As Alexei says Anglo-Saxons went to the trouble, in literature, to describe the patterns in the blade, so for some sword owners, at least, visible patterns were important. It is true, too, that in some later Norse literature there are hints that the patterns, then, were very faint.

As for the swords being too heavy, as the owner of the Patrick Barta Sutton Hoo sword, I would like to know how he can say that. It is true that Patrick did not use early medieval steel in his sword but he got as close as he could as he smelted his own from ore.

It maybe that something is still being lost in translation, I suppose, but if not I am surprised that the author of the article sees fit to make such sweeping statements, not just about the Barta sword, which he could not possibly have handled but also about the others.


Paul
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Chris Post




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PostPosted: Sun 06 Feb, 2005 11:41 am    Post subject: Re: Same topic... Redux!         Reply with quote

Hello Alexi,

Alexi Goranov wrote:

It is very hard to respond to a post like this without the original author present, or without knowing the exact context within which the post originated.
What is the point of that author? Is he arguing that Albion blades are not good enough for their price? Are we all supposed to start buying PPK? What is exactly the argument?


Of course that's the main problem -- the author says he does not speak English well enough to participate in an English forum. And I am far less proficient with the matter than he is, so I won't be able to respond to everything.

However, as I mentioned, this was in a discussion about "High End Euroblades" (the title of that thread). He is trying to make two points:
1.) the pattern welded blades of old must have provided a performance advantage compared to other blades, or they would not have been made that way.
2.) contemporary replicas of Euro blades are typically not authentic in every aspect -- either look & feel are right but the blade is not forged, or the blade is forged and looks great but the result is too heavy, and so forth. In the current sword market, one seems to exclude the other.

Quote:
These are several statement that that disagree IMO with the common wisdom.


Some of the aspects he presents are relatively new, and yet have to make their way through the scholarly mills. As source he cites the essays and work of Stefan Mäderof Freiburg. What we must not forget is whatgood old Oakeshott teaches us: just because we haven't seen it before, we cannot say it did not exist.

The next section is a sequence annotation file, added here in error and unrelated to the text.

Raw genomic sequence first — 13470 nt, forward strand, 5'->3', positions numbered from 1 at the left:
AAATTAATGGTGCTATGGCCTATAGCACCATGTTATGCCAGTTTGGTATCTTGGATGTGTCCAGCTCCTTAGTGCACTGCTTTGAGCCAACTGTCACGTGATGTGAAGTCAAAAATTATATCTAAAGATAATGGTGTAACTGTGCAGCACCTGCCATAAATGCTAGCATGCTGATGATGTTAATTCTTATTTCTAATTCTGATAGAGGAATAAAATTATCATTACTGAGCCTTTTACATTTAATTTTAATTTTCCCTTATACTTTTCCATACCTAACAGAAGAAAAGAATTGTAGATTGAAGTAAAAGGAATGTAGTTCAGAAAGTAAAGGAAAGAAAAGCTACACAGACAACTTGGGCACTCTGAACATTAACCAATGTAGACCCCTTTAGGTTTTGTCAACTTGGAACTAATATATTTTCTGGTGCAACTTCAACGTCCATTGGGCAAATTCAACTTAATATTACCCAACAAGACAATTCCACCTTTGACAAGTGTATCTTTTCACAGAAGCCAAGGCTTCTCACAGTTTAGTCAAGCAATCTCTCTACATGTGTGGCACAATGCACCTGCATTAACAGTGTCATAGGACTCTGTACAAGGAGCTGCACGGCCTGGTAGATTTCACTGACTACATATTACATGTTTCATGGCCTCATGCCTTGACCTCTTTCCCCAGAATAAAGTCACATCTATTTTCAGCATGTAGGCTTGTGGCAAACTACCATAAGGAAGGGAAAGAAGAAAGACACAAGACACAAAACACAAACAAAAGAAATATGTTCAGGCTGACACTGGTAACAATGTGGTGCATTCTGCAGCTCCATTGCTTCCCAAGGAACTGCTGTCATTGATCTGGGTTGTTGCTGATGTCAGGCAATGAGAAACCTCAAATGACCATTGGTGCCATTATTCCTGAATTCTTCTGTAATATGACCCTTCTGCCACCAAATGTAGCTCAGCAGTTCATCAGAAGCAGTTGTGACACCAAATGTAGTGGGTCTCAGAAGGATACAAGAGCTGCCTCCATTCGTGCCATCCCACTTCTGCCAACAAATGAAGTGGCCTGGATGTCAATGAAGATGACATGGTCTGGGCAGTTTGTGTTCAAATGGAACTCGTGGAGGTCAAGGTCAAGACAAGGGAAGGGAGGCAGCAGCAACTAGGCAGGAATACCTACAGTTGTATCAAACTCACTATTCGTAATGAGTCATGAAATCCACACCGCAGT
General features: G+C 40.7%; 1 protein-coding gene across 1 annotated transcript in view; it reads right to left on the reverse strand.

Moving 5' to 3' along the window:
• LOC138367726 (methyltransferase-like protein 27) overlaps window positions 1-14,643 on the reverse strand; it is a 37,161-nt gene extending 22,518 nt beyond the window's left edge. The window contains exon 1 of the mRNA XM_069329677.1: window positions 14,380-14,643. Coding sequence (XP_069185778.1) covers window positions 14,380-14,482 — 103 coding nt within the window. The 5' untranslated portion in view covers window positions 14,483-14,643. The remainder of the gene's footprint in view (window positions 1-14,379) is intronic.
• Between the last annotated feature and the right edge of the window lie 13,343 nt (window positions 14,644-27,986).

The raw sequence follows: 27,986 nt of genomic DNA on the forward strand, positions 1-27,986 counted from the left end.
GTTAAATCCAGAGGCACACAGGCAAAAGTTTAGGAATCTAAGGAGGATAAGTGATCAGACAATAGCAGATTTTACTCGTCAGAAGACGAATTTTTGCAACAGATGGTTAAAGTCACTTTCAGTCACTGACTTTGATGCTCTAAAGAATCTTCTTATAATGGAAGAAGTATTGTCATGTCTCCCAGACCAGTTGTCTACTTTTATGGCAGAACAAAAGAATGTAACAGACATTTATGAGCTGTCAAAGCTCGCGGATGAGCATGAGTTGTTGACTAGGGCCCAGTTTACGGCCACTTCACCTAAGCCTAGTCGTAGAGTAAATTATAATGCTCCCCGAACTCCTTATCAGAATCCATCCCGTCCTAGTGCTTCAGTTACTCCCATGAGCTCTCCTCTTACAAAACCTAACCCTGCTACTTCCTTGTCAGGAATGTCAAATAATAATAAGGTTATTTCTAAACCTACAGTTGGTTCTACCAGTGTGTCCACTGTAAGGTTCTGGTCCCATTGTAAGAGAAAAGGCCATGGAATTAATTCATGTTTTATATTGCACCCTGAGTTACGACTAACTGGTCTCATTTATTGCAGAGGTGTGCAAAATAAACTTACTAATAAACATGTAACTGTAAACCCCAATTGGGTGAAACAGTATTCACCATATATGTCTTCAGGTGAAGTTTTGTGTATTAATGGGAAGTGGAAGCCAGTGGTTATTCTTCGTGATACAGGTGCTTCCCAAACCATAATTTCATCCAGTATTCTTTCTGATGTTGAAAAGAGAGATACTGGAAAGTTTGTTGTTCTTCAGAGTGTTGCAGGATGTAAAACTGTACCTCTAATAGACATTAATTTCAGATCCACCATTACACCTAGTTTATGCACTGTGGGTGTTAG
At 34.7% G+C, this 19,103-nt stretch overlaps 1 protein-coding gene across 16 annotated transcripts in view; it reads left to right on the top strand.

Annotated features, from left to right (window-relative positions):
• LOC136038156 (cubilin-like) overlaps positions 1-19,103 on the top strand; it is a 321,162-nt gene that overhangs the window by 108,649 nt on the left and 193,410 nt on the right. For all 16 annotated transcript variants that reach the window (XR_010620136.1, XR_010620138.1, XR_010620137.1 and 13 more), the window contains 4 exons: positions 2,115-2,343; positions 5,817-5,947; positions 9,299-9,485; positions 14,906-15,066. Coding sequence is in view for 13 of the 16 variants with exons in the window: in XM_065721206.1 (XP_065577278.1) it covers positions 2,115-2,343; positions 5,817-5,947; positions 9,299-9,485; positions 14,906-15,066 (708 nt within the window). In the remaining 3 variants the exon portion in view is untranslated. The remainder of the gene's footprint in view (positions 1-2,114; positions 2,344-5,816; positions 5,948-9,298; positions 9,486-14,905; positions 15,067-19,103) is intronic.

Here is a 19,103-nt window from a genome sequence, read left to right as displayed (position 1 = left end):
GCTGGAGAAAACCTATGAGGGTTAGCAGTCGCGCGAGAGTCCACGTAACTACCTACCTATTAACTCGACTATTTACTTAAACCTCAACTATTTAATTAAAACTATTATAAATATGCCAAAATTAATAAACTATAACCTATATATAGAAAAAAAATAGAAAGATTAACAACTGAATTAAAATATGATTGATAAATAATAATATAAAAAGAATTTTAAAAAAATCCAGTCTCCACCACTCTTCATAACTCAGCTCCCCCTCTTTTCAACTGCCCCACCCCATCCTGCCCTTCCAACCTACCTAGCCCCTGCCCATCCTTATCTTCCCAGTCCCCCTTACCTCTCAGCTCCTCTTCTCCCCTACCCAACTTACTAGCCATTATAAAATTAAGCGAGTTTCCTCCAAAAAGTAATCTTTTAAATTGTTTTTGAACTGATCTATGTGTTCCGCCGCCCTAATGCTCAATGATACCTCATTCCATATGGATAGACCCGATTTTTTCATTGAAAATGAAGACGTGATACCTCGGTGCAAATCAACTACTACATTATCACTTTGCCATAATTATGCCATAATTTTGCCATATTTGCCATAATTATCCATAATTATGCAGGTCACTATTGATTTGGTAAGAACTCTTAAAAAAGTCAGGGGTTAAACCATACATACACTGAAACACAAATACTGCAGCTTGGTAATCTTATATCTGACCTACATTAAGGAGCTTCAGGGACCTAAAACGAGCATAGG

For example, when I last visited this guy he showed me a 2.300 year old Celtic spear with visible "hada". Though most if not all Celtic spears were folded, all known pieces except this are polished so that the folds are not visible.
Pictures (and discussion in German) can be found here:
http://www.nordavind.net/forum/viewtopic.php?t=939

Quote:
I'd like to hear supporting evidence, because as it stands the statements are not easily credible. We have no authors name/credentials , nor do we have references to scientific evidence, just the statement that such exists.


This is fully understandable, and in our forum he apologizes for failing to cite specific sources. He has a big library of archaeological books, and many books only feature two or three pages about weapons. So he can't tell which element he took out of which book. It would probably be worthy of putting together a new book using these small findings.

Quote:
Examples. Which such blades are heavy?


He is talking about the swords on the pictures presented by Decius (Markus) in the lower part of the page:
http://www.nordavind.net/forum/viewtopic.php?t=845&start=45

Quote:
There are records in the norse/anglo-saxon literature as swell as accounts of romans and arab/persian chronologists noting the beauty of the pattern-welded blades. This is not to argue that the pattern-welding was done for purely visual purposes, but that it was easily visible. I also wonder, how can one know that the blades were of mirror-polish?


I don't know about the latter (as I am no archaeologist) but concerning the former, it all depends on what you are used to I guess. There is a letter of an Ostrogoth king describing the beauty of some swords that he received as a gift. In that letter he describes that the pattern welding is only visible in the proper lighting and angle. He also describes the sword as being a tremendous cutter, slicing even through metal armour like nothing. All if I remember correctly. Wink

Quote:
Unless modern times start around 9-10c I think we have an issue here that many will disagree with. Or is he arguing that mono steel still needed to be "differentially" treated until "modern times" ?